Segmental Contribution Toward Total Cervical Range of Motion: A Comparison of Cervical Disc Arthroplasty and Fusion

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Abstract

Study Design.

Prospective radiographic evaluation of patients that underwent cervical total disc replacement (TDR-C) or anterior cervical discectomy and fusion (ACDF) for one-level cervical disc disease.

Objective.

To evaluate the following: (1) total cervical range of motion (ROM) from C2 to C7, and (2) the relative contribution to total cervical ROM from the operative level and each adjacent level after one-level TDR-C or ACDF.

Summary of Background Data.

The development of symptomatic adjacent segment disease after ACDF has served as the impetus for the development of motion-preserving alternatives, most notably cervical disc arthroplasty. While previous reports have evaluated device-level and total cervical motion, no study has comprehensively quantified the relative contribution made from each of the adjacent levels to total cervical ROM in TDR-C and ACDF.

Methods.

Radiographic review of 187 randomized patients from a multicenter, prospective, randomized trial comparing TDR-C with ACDF for one-level cervical disc disease. There were 93 TDR-C and 94 ACDF patients included. ROM measurements were performed independently using quantitative motion analysis, a custom digitized image stabilization software program, to evaluate total cervical ROM and relative contribution to total ROM from each level from C2 to C7 preoperatively and at 24 months.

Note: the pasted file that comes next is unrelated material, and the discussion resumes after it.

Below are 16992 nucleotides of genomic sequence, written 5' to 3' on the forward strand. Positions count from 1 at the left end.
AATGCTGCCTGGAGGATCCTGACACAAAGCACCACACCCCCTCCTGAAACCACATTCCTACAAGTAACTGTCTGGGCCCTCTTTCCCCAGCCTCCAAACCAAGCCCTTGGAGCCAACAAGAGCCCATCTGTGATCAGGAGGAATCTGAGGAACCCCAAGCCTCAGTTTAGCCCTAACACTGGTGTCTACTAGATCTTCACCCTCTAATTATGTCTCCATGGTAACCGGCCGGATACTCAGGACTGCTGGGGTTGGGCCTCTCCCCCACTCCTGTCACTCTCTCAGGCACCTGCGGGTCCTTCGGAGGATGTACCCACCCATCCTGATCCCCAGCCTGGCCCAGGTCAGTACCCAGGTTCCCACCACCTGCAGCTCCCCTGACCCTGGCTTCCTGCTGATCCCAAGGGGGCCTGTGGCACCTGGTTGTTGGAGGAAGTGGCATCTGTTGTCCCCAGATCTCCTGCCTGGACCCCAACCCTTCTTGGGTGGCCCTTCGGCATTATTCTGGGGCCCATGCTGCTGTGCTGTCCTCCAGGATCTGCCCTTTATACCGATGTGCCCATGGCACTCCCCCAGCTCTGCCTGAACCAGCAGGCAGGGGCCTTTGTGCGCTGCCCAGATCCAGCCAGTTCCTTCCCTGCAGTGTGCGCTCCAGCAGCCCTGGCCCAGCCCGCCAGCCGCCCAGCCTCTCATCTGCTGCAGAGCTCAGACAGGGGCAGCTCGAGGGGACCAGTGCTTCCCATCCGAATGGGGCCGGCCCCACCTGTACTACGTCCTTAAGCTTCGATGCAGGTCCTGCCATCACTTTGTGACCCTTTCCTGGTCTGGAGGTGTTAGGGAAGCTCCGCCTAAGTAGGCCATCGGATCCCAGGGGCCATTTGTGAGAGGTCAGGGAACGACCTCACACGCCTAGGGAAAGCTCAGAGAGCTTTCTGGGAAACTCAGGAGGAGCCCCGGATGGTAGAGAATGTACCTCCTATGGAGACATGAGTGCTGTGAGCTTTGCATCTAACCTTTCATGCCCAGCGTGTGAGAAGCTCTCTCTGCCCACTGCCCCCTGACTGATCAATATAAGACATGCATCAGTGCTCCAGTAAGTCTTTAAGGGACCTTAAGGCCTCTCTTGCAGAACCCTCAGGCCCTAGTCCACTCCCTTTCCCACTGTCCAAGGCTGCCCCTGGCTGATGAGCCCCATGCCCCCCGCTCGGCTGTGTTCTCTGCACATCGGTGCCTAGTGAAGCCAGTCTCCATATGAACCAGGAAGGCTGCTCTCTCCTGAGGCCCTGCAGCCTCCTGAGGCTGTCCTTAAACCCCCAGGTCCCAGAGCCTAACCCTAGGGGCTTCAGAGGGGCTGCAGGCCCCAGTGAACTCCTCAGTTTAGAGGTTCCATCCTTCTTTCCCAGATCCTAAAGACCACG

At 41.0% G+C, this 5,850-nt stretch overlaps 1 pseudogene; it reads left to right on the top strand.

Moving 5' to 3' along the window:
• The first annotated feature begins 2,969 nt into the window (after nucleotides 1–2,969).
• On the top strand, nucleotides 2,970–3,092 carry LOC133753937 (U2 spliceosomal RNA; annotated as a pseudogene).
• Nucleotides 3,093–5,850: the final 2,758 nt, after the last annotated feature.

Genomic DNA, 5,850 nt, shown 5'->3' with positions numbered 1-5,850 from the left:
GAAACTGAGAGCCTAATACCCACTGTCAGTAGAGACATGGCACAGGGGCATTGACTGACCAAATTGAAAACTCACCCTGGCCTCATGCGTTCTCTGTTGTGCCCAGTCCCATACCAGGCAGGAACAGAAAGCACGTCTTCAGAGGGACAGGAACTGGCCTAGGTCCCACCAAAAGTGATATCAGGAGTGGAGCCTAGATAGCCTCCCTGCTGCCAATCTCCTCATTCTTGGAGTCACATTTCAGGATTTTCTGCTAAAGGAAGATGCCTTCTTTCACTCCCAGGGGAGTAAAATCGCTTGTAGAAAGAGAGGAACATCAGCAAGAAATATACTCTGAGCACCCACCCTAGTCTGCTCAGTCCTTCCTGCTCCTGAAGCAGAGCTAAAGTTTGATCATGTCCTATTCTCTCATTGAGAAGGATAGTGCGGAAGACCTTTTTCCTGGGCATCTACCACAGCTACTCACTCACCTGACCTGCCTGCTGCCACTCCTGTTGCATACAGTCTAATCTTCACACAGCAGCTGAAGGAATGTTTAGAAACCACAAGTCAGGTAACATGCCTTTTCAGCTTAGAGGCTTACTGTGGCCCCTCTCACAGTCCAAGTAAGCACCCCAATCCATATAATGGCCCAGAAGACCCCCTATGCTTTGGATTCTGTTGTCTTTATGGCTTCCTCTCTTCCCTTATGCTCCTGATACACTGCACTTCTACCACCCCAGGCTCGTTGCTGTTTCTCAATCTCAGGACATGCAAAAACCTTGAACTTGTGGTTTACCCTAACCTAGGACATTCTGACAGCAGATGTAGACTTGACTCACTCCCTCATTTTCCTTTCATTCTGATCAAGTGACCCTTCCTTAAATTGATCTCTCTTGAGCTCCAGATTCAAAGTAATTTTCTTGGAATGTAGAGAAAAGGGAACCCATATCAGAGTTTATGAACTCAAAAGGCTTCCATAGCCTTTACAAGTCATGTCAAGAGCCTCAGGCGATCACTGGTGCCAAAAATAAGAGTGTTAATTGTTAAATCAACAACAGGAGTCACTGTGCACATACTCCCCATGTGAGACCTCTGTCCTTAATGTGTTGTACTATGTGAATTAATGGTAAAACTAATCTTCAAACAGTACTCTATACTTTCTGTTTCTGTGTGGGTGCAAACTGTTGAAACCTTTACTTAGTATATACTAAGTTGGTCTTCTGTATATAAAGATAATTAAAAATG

Results.

The most common operative level was C5/C6 (57%) followed by C6/C7 (34%). At 2 years, the TDR-C group underwent a statistically greater improvement in total cervical ROM (+5.9°) compared with ACDF (–0.8°, P = 0.001). In TDR-C, the relative contributions to total cervical ROM from the operative level and each caudal and cranial adjacent level were statistically equivalent from baseline to 24 months. In contrast, ACDF patients had significantly reduced contribution to total cervical ROM from the operative level (by 15%, P < 0.001), and significantly elevated contribution from the caudal adjacent level (by 5.9%, P < 0.001), first cranial adjacent level (by 3.3%, P < 0.001), second cranial adjacent level (by 5.3%, P < 0.001), and third cranial adjacent level (by 3.0%, P < 0.001).

Conclusion.

Compensation for the loss of motion at the operative level in ACDF is seen throughout the unfused cervical spine. Cervical disc arthroplasty, however, increases total cervical ROM compared with ACDF and maintains a physiologic distribution of ROM throughout the cervical spine at 2 years, potentially lowering the risk for adjacent segment breakdown.

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